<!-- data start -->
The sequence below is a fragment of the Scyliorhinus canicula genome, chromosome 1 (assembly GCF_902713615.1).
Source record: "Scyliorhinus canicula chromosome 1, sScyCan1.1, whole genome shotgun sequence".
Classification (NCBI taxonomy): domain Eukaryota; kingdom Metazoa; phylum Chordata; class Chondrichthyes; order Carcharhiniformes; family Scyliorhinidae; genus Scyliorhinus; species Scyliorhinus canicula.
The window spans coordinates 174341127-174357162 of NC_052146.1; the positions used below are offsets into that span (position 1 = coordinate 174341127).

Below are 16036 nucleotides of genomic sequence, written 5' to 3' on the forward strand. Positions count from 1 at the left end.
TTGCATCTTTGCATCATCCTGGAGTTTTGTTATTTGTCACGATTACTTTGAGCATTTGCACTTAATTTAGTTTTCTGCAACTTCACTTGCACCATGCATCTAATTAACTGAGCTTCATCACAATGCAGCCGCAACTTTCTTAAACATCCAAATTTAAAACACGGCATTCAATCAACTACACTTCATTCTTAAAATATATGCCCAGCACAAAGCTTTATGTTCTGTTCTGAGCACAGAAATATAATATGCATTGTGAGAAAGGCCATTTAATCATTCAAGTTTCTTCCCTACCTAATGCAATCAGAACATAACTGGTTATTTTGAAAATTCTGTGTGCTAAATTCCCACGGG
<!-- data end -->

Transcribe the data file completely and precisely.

The sequence below is a fragment of the Scyliorhinus canicula genome, chromosome 1 (assembly GCF_902713615.1).
Source record: "Scyliorhinus canicula chromosome 1, sScyCan1.1, whole genome shotgun sequence".
Classification (NCBI taxonomy): domain Eukaryota; kingdom Metazoa; phylum Chordata; class Chondrichthyes; order Carcharhiniformes; family Scyliorhinidae; genus Scyliorhinus; species Scyliorhinus canicula.
The window spans coordinates 174341127-174357162 of NC_052146.1; the positions used below are offsets into that span (position 1 = coordinate 174341127).

Below are 16036 nucleotides of genomic sequence, written 5' to 3' on the forward strand. Positions count from 1 at the left end.
TTGCATCTTTGCATCATCCTGGAGTTTTGTTATTTGTCACGATTACTTTGAGCATTTGCACTTAATTTAGTTTTCTGCAACTTCACTTGCACCATGCATCTAATTAACTGAGCTTCATCACAATGCAGCCGCAACTTTCTTAAACATCCAAATTTAAAACACGGCATTCAATCAACTACACTTCATTCTTAAAATATATGCCCAGCACAAAGCTTTATGTTCTGTTCTGAGCACAGAAATATAATATGCATTGTGAGAAAGGCCATTTAATCATTCAAGTTTCTTCCCTACCTAATGCAATCAGAACATAACTGGTTATTTTGAAAATTCTGTGTGCTAAATTCCCACGGG